The image shows a middle aged white woman with brown hair smiling at the camera. She is wearing hoop earrings.

Diana Keough is an award-winning journalist and professor of journalism at The University of Georgia. She is currently working on a multimedia memoir project titled "Not From a Nice Family." 

Posts By This Author

Family Secrets

by Diana Keough 05-06-2024
When lies and AIDS brought my parents’ facade of superiority crashing down, I lost faith – but grace found us all.
The sepia-toned image shows a family of three standing in front of a fireplace. There is a rip in the image, with the mother on one side and the daughter and father on the other.

Author Diana Keough, center, with her mother, Christine, and father, Roger, in the den of their Milwaukee home, circa 1980. / Courtesy of author

“IN THE BEGINNING was the Word and the Word was with God and the Word was God.” I had no idea what the words I recited in front of the church meant. My Mary Janes hurt my feet and my dress was so tight it left angry red welts in my armpits. Mom looked so proud; Dad, too, sitting in the front row, smiling. I didn’t want to disappoint them, especially here.

As far back as I can remember, my parents started churches in our suburban Milwaukee home. They were nondenominational, Independent, Calvinist, Fundamentalist Baptist. Initially, just a few families gathered, with Dad leading the service in our living room. Before long, our house overflowed, and the adults started raising money to construct a church. Once the building was complete, dissension began and my parents would leave, claiming the church was now too liberal. They disapproved of so many things: changes to the prayer book, Black people joining their all-white communities, homosexuality, women in ministry, the Equal Rights Amendment, anyone who questioned the literal translation of the Bible, adding rhythm to traditional hymns, accepting Catholics as fellow Christians. We were the “Chosen.” Predestined and proud of it.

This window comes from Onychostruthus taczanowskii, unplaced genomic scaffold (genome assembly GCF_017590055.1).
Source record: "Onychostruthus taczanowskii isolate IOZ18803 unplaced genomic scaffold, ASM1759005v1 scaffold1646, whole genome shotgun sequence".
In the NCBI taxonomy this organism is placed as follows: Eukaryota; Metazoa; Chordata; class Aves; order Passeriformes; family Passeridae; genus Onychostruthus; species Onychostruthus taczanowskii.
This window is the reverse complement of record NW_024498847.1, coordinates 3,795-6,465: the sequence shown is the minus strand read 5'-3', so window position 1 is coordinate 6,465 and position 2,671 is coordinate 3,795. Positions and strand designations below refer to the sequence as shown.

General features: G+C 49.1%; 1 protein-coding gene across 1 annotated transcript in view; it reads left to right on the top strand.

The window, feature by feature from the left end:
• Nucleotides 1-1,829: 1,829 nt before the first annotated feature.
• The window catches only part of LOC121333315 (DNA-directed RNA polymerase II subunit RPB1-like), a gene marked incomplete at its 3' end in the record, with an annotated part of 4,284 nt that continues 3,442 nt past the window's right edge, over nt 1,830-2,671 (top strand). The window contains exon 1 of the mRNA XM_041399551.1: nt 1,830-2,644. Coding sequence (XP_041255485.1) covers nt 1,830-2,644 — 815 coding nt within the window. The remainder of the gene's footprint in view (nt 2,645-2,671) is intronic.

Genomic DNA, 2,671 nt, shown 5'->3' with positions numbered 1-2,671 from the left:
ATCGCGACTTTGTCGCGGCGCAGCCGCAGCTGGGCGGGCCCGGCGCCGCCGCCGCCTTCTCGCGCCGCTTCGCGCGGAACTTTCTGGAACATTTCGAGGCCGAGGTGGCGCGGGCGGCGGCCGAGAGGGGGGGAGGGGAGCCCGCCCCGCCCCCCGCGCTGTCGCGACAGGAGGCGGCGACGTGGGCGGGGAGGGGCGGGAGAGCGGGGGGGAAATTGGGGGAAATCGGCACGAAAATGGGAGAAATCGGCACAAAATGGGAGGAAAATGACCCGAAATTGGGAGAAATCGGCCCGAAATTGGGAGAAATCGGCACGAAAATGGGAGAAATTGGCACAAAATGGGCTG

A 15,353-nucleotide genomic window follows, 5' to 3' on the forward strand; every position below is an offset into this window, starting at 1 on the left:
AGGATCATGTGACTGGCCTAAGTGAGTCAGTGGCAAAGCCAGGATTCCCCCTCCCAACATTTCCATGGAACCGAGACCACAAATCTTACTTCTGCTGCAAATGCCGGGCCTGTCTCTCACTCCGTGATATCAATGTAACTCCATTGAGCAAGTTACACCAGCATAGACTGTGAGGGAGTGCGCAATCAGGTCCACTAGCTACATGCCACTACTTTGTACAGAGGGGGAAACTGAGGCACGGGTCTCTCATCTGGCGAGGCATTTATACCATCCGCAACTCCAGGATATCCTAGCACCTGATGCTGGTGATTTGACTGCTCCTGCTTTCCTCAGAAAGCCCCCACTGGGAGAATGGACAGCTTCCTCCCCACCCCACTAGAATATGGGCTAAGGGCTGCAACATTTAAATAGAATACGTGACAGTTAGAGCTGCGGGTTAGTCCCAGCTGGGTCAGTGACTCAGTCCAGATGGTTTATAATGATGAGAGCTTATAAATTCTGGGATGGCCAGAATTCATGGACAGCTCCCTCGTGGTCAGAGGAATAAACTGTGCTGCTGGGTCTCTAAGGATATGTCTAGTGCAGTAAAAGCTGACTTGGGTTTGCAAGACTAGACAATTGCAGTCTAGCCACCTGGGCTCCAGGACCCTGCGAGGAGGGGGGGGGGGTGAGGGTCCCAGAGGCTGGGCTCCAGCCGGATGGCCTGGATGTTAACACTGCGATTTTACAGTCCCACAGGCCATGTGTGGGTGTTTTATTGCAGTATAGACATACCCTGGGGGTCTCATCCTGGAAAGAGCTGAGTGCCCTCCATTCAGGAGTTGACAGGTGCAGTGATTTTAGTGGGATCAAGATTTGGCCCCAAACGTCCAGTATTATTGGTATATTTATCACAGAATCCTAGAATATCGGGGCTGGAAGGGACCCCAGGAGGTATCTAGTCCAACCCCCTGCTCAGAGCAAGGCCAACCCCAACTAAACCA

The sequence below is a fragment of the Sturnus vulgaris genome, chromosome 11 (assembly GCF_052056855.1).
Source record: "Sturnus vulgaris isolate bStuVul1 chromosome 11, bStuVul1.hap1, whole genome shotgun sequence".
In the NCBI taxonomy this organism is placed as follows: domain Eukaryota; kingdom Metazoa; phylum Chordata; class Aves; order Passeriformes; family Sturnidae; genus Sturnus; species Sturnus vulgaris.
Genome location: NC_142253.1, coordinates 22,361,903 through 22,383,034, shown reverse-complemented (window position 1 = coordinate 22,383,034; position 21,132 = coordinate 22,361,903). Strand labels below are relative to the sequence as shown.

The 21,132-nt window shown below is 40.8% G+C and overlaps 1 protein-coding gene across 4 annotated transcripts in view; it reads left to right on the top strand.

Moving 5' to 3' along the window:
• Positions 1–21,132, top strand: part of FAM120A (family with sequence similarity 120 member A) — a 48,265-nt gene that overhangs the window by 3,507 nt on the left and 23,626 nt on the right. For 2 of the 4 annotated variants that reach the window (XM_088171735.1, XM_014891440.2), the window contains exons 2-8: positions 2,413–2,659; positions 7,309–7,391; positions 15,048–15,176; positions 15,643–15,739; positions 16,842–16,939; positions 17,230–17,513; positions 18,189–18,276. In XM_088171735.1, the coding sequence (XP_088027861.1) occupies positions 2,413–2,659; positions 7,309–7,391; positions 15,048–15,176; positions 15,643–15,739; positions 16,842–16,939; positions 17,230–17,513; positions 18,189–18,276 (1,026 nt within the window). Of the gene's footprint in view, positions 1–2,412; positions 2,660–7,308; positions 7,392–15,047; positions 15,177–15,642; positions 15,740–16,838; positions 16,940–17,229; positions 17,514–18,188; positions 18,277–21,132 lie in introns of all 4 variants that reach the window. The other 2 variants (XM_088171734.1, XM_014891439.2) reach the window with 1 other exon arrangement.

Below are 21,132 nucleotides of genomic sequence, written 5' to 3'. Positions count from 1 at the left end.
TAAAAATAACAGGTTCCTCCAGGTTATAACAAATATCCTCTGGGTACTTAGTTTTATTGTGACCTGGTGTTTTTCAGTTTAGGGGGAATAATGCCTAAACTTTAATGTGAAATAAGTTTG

My parents were also active members of The John Birch Society (JBS), the extreme right political organization, founded in 1958, which is known to be racist and antisemitic. They hosted monthly JBS chapter meetings in our living room. It was hard to know which belief system drove them more: the conservative politics of the JBS or the fundamentalist Christian fear of the rise of the Antichrist. Either way, to them the possibility of a communist invasion was a real threat.

They hired a handyman to build a hidey-hole in the back of the closet in our basement, where our whole family could hunker down if communists invaded the United States. Because we were Christians, educated, and part of the ruling class, Mom told us our family would be among the first to be imprisoned, then executed. Most of my nightmares as a child involved communists finding us in our hiding place.

I grew up listening to Mom and her friends, drinking coffee around our kitchen table while they animatedly discussed which group of people was ruining our country and if former President Dwight D. Eisenhower was really a communist agent.

I never quite understood what all the fuss was about. All I knew was that I adored listening to my Dad talk about politics and preach. I loved memorizing the verses he gave me about fleeing evil and avoiding temptation. I believed the words he spoke to be true. For me, he embodied the Heavenly Father he taught me about.

I didn’t feel the same about my mother. After every church service, whenever I’d overhear her describe someone as a person who “loved the Lord,” the hair on the back of my neck would stand straight up. If she caught me rolling my eyes as she quoted scriptures, I knew I had it coming. As soon as we got in the car, she’d slap my face.

My mother hitting me wasn’t unusual. Quite often after one of the regular beatings she gave me, she’d make me kneel in front of her, as she reverently prayed, eyes closed, “Please forgive Diana, Lord. She doesn’t know how to respect or obey me.” Never knowing when she’d strike, I was constantly on guard.

I believed in God as a child and deeply felt Jesus was my friend, responding to an altar call when I was 6. But Mom smugly told me Jesus could never love a naughty, backsliding little girl like me. Because of that, I was never sure my salvation stuck, so I made at least half a dozen more trips down the aisle. My teenage years and early 20s did little to reassure me of God’s love. I didn’t want to go to hell. It seemed like a scary place. But when I was 25, hell found me anyway.